5/22: Today’s rec: Mara Smith’s essay on adoption, its complexities, & navigating the demand of being “grateful.” Dear Adoption only publishes work by adoptees & there is a huge variety of viewpoints on the website. /22

5/23: Today’s rec: “Introduction: Rewriting Adoption,” an essay by Nicole Chung. “Adoptees are still trying to find the space to write our lives, instead of being written about.” Also, go preorder her memoir.  /23

5/24: Today’s rec: Lisa See’s The Tea Girl of Hummingbird Lane. CW infanticide. Rare instance of me rec’ing work by writer outside adoption triad. “When did you find out you *weren’t* adopted? How do you know your mother is your birth mother?” /24

5/25: Today’s rec: Karuna Riazi’s The Gauntlet, fun MG fantasy w/great relationship dynamics between siblings, friends, & adult family. “…steampunk Jumanji with a Middle Eastern flair” /25

5/26: Min Jin Lee’s Free Food for Millionaires. KorAm, child of immigrants, business school, workaholic, poor $ choices, melodramatic AF. It’s a KorAm soap opera in book form. /26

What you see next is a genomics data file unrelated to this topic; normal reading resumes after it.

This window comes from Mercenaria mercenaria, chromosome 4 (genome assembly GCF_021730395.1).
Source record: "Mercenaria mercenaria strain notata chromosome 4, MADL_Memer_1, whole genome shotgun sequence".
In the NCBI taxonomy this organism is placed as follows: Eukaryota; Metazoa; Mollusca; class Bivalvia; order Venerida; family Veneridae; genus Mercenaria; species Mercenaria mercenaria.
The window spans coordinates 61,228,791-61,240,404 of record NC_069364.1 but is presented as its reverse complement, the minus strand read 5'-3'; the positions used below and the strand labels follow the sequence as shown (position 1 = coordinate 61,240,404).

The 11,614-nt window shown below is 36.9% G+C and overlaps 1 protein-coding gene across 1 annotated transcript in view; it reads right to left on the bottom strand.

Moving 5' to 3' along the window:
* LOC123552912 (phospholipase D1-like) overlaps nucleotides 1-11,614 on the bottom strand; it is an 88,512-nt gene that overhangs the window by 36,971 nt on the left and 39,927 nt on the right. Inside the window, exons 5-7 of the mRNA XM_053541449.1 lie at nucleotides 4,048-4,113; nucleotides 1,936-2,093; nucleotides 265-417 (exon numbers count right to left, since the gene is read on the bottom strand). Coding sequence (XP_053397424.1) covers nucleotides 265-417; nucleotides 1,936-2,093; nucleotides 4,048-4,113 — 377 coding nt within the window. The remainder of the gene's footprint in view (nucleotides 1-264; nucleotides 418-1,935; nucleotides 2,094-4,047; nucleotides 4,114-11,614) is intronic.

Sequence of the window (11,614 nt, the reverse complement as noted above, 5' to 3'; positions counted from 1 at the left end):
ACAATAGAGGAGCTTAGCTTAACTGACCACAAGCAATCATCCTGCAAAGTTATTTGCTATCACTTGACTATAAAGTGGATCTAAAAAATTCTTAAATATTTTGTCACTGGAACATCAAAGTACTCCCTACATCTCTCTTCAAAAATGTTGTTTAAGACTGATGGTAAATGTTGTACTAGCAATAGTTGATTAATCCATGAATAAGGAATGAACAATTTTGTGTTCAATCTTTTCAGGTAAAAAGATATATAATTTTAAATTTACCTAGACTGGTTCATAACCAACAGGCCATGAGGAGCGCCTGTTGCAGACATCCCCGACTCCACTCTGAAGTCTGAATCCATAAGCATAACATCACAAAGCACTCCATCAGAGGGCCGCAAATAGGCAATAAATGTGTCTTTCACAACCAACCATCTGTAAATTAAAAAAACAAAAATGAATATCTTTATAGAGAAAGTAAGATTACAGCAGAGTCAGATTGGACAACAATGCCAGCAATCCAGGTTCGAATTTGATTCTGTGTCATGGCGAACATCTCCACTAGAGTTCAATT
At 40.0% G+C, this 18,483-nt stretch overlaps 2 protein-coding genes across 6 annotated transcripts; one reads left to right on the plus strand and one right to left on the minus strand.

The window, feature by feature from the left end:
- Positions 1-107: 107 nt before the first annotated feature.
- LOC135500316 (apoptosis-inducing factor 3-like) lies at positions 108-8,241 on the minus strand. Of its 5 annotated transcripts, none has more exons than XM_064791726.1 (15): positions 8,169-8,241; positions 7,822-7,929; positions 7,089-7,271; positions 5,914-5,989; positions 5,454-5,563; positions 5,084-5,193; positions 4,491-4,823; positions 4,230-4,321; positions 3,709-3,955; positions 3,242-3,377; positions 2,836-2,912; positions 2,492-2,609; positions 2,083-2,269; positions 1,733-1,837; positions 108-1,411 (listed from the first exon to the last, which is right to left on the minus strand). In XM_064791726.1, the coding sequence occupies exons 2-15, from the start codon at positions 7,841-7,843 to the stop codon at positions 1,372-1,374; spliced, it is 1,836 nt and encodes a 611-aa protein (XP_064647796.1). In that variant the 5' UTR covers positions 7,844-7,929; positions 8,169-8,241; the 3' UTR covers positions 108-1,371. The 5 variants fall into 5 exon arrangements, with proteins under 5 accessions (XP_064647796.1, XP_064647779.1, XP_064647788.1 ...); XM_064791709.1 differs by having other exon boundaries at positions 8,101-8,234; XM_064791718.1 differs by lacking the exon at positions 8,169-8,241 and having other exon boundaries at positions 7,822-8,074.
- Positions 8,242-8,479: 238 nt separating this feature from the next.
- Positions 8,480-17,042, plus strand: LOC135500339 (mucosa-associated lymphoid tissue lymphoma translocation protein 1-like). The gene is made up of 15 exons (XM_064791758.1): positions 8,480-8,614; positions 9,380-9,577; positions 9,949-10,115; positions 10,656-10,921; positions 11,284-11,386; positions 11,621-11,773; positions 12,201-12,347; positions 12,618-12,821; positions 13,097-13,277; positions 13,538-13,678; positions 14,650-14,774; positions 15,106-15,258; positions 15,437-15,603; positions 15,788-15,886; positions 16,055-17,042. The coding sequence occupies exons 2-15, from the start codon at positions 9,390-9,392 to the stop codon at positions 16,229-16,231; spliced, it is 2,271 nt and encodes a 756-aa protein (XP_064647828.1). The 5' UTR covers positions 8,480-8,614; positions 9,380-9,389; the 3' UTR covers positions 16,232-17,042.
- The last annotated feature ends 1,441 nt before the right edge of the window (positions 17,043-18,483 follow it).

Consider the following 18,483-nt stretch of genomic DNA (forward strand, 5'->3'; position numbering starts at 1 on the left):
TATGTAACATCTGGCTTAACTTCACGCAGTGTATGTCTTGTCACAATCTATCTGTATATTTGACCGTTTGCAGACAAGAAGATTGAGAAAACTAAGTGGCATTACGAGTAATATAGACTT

5/27: Today’s rec: Marjorie Liu’s comic/graphic novel Monstress. Beautiful art by Sana Takeda, diverse cast on so many levels (Kippa is my fave), & full of the sweary words. Hugo winner & volume 2 is a current nominee. /27

5/28: Today’s rec: Sister Heart, by Sally Morgan. A bittersweet story told in verse from the main character’s POV: an Aboriginal child stolen from her home & sent to an institution that forces assimilation /28

5/29: Today’s rec: The SEA is Ours, ed. by Jaymee Goh & Joyce Chng. Beautiful anthology of steampunk short stories from SE Asian authors. My faves: The Last Aswang & Unmaking of the Cuadro Amoroso. /29

5/30: Today’s rec: C.B. Lee’s Not Your Sidekick. YA superhero romcom w/bi Vietnamese-Chinese MC. “It’s not that her pronunciation is terrible; it’s just that she should have known it was easier not to try in the first place.” All the feels /30

5/31: We made it to the end! “How Far I’ll Go” cover by several SE Asian singers in (mostly) their native languages. Happy APAHM everyone /31

 

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May Reading Challenge or, #AsianLitBingo

For May I’m planning to participate in Lit CelebrAsian’s Asian Lit Bingo reading challenge. The full post can be found here, but a quick recap is that in the US the month of May is Asian American Heritage Month and in honor of that Lit CelebrAsian has put together a reading challenge bingo card.